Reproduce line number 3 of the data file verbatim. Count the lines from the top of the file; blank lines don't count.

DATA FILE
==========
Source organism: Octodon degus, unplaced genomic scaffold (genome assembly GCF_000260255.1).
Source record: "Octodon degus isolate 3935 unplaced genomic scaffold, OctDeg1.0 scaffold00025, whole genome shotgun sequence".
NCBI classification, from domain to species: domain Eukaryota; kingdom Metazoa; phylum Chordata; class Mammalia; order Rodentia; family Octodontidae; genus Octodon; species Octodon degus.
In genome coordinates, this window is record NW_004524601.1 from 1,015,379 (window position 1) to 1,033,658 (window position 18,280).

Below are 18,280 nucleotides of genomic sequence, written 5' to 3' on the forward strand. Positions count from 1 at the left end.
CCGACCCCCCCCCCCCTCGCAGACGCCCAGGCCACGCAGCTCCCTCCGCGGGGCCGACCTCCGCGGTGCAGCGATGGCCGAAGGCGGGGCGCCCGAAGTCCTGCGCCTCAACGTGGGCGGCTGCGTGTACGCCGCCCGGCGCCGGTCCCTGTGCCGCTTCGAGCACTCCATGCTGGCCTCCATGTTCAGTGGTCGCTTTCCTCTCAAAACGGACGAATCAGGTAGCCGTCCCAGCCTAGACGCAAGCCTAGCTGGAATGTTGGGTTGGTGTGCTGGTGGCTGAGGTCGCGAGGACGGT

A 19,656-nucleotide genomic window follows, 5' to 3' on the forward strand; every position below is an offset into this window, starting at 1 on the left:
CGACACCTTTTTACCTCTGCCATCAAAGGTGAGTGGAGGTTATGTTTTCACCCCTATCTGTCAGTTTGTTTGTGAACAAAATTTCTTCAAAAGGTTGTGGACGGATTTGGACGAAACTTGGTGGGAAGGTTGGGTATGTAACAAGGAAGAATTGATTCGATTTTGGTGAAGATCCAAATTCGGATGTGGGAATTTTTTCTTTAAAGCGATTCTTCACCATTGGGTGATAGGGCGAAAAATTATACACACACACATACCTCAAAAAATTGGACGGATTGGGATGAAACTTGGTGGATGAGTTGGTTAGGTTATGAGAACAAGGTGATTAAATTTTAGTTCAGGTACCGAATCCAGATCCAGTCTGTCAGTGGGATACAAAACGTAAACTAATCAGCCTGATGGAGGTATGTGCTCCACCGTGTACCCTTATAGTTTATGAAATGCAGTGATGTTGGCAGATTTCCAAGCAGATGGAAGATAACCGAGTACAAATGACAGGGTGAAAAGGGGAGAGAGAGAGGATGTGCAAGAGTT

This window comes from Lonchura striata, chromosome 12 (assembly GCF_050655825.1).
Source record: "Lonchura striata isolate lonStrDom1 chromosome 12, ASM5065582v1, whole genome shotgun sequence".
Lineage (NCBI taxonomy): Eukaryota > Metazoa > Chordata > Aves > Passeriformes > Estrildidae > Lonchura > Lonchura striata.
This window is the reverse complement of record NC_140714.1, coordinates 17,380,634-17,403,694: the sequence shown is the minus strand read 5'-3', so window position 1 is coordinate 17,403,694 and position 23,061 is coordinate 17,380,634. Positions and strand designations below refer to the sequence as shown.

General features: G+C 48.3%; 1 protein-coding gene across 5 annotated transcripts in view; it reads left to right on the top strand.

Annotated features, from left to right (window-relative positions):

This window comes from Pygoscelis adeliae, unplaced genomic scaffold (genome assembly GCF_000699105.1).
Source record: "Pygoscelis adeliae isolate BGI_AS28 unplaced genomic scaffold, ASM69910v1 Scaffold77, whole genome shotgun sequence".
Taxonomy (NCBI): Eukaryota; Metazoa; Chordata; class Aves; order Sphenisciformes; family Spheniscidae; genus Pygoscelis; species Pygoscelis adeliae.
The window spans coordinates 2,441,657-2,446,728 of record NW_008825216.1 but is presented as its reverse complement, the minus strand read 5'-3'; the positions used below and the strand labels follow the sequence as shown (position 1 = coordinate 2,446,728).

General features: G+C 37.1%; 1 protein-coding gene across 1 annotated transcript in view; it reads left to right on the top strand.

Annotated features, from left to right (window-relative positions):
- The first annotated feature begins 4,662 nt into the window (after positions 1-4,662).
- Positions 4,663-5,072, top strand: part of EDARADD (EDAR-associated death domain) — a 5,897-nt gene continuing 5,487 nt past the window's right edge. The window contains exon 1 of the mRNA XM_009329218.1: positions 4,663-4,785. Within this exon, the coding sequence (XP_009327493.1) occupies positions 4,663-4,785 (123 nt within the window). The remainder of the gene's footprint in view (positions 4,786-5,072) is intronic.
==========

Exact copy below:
NCBI classification, from domain to species: domain Eukaryota; kingdom Metazoa; phylum Chordata; class Mammalia; order Rodentia; family Octodontidae; genus Octodon; species Octodon degus.